Whitehead set out to correct the exaggerations of the modern worldview, with its roots in 17th-century physics and its commitment to a metaphysics based primarily on what can be seen and measured. In Whitehead’s view, a more accurate philosophy addresses all experience, not just physical experience. “The various human interests which suggest cosmologies,” he wrote, “are science, aesthetics, ethics, religion.” Each inquiry discloses something important about the nature of reality. The task of philosophy, Whitehead argues, is not to deny or neglect one aspect over another but to coordinate the partial truths vouchsafed by each. Since the 17th century, the dominant cosmology has been the one derived from science. This has constituted both real gain and real loss. A more adequate metaphysics would not discard the whole range of experiences that occur in our lives. Philosophical adequacy (and honesty) requires an appeal to lived experience. Aesthetic experience is without doubt a part of our experience of the world. Explaining it away is bad metaphysics.
Whitehead built a new philosophy, one that reversed the judgment reached by mechanistic philosophy. “It is the essence of life that it exists for its own sake, as the intrinsic reaping of value.” This was Leopold’s intuition as well. Leopold’s description of ecological “rightness” was meant as a guide for a new kind of science, one that involved vitality and value and recognized values beyond utility and profit margin. Whitehead’s metaphysics, which he called a philosophy of organism but which is now better known as process philosophy, begins where Leopold’s empirical studies led him: with the insistence that the world is best understood as a marvel of relations, suffused with a worth and creativity that cannot be reduced to dead, valueless matter or figured in dollars and cents. “How do we add content to the notion of bare activity?” Whitehead asked. “This question can be answered only by fusing life with nature.” Nature is alive, and because it is alive, it is imbued with value and aesthetic worth.
For both Leopold and Whitehead, the value most associated with livingness is beauty. Beauty refers to the quality of aliveness and the vivacity that inheres in living beings and is intensified in the relations between beings. It is descriptive of the way things organize themselves, a measure of the degree of life present throughout a living structure. Beauty contributes to the success of life and the enjoyment of being alive. It is what we name those experiences of life that affirm our own vitality in relation to the vitality of other beings.
Beauty is the value that arises from an innumerable number of finely tuned adjustments of actuality-to-actuality, adjustments that enable and sustain life. This means that it is not a quality—blue or shiny or well-proportioned, or a composite of these—overlaid on a substance. It is not owned by the world of art or fashion or cosmetics. It is not “skin deep.” Nor is it simply “in the eye of the beholder.” It is embedded in life, part of the dynamic, relational structure of the world created by the concert of living beings. And it is what we name those relational structures that encourage and support freshness and zest so that life can continue to make life.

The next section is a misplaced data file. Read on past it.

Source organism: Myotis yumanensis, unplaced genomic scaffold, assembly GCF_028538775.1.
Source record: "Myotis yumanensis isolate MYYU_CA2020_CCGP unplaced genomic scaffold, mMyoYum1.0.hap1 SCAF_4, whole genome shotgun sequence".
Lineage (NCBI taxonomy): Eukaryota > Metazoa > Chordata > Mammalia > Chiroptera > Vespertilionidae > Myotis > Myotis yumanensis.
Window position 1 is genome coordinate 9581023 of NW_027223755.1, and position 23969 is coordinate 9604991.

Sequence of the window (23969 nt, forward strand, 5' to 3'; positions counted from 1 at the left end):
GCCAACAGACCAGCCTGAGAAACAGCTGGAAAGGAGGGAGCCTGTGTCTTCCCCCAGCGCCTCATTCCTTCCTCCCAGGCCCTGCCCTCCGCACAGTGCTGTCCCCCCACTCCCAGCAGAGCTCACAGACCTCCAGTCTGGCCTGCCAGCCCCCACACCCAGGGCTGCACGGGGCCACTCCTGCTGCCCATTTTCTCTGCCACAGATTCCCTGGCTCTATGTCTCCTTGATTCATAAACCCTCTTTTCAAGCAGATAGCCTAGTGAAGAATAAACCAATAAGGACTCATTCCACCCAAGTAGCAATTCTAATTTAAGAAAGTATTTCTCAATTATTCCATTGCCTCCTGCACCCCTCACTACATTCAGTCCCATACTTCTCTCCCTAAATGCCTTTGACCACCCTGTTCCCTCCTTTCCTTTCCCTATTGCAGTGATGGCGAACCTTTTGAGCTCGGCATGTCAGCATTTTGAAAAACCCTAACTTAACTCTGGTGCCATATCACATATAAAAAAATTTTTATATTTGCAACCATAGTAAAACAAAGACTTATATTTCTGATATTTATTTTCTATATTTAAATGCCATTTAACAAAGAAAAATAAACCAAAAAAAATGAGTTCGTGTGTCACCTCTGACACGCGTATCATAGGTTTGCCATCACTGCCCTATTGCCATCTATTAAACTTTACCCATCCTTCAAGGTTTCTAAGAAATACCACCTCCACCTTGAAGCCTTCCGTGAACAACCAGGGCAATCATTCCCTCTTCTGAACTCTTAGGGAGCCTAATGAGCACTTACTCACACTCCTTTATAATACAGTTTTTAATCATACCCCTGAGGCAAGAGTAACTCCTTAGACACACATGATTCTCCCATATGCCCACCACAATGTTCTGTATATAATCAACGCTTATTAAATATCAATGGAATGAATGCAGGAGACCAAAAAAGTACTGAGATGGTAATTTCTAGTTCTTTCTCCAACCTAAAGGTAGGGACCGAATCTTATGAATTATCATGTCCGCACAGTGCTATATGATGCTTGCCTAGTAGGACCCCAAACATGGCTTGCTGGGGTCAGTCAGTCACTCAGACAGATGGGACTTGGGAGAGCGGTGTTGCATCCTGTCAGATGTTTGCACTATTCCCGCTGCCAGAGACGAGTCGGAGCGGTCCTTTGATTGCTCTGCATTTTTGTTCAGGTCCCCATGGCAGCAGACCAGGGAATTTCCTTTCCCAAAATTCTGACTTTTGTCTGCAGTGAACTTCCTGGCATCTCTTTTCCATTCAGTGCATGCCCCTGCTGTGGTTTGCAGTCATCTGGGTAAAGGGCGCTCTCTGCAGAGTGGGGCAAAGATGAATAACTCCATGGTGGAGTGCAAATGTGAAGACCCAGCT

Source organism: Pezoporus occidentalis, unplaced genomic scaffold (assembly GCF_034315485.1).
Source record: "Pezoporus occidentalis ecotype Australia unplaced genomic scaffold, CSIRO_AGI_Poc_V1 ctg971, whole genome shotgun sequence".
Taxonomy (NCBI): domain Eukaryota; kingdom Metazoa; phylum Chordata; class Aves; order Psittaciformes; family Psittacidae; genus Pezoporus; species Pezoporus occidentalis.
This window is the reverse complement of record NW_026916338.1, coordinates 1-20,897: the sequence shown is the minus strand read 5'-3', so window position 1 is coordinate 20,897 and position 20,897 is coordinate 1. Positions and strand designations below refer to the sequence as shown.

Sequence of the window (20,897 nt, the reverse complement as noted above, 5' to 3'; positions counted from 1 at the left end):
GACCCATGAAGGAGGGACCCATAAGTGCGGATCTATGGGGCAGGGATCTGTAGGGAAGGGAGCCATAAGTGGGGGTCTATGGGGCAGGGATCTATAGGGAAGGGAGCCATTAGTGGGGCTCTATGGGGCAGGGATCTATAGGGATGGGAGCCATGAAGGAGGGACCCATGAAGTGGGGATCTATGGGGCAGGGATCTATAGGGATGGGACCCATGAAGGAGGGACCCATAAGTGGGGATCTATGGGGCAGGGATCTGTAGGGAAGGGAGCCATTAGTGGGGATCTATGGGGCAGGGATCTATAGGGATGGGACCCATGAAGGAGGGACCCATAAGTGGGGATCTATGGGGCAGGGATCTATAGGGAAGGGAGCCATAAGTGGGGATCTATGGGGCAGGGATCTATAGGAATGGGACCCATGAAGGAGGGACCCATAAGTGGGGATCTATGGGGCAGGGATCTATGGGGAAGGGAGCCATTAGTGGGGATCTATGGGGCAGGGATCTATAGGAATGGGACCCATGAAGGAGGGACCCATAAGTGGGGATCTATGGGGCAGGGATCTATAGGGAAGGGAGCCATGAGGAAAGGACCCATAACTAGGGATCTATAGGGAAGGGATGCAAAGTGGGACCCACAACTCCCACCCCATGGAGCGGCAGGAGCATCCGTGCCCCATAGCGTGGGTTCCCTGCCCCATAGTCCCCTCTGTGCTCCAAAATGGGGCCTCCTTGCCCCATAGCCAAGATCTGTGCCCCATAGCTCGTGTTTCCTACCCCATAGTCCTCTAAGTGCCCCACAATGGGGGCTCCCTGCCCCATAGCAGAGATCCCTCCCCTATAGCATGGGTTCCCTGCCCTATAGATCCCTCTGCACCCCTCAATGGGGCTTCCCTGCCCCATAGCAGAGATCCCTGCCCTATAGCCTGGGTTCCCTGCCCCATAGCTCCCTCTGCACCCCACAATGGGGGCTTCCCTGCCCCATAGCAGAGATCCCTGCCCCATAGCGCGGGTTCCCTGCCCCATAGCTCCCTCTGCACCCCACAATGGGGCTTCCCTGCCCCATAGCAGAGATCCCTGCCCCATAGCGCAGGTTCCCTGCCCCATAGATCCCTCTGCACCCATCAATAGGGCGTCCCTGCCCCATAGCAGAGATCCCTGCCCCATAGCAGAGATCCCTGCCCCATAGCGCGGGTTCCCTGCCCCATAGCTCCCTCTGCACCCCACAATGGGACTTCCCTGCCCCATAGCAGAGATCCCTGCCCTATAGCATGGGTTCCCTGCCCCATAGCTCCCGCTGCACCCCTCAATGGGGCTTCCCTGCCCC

To conceive of beauty in this way, as both aim and consequence of life, involves a very different metaphysics from the Cartesian-Kantian narrative, one that connects livingness with feeling and value. In an aesthetic-organic metaphysics, the aim of life is be alive in ways that affirm the full measure of life beyond mere survival. To be sure, this worldview requires a detailed exposition. But beauty is so clearly a part of our experience of being alive and encountering the livingness of other beings that it is astounding we have relinquished this plain fact.
Nature, life, and beauty cannot be untangled. The philosophical attempt to do so has done great harm to the world. What makes wilderness wild is the great “willful” effort exerted by the abundance of life residing in relation. And where there is much life, there is the potential for great beauty. Indeed, beauty and biodiversity are concurrent, the multiplicity of life yielding patterns of living vibrancy.
Neither wilderness nor wild beauty is something humans can make. They are the production of many life-seeking creatures in relationship, adjusting life to life, often over durations that exceed human history. Because the natural world is not constructed like a machine, once it is dismantled all the power tools in the world cannot reassemble it. If there are no more woods or wolves, they cannot, at a later date, be retrofitted back into the contraption of nature. The beauty they generated, the invaluable issue of millions of life events, is likewise irreparable. Life, wilderness, biodiversity, and beauty are an interlaced knot; when the cord is cut, the intricacies are lost, the entire weave undone.
Leopold’s essay, “Goose Music,” begins with the gander’s getaway but ends with the haunting question, “What if there be no more goose music?” In an anthropocentric narrative, the loss of goose music would mean the end of a valued game bird. For Leopold and Whitehead and any who believe that every living being is a storehouse of value, it would mean much more: the loss of a unique form of life, the loss of its unique beauty, and reverberations of loss throughout the whole elegant symphony of life. “We do not live on the earth,” says Wendell Berry, “but with and within its life.” Absent the goose and its distinctive voicing of life, its V dance of migration, and its willful presence, the community of life-within-life is literally dismembered. We fall downward—as if shot by a marksman who cares little for the whistle of wind through pinioned feathers—into a wasteland of our own making.
Sandra Lubarsky is a professor and chair of the Sustainable Development Department at Appalachian State University in North Carolina. Excerpted from the book Keeping the Wild: Against the Domestication of Earth, edited by George Wuerthner, Eileen Crist, and Tom Butler; published by Island Press; © Foundation for Deep Ecology (2014).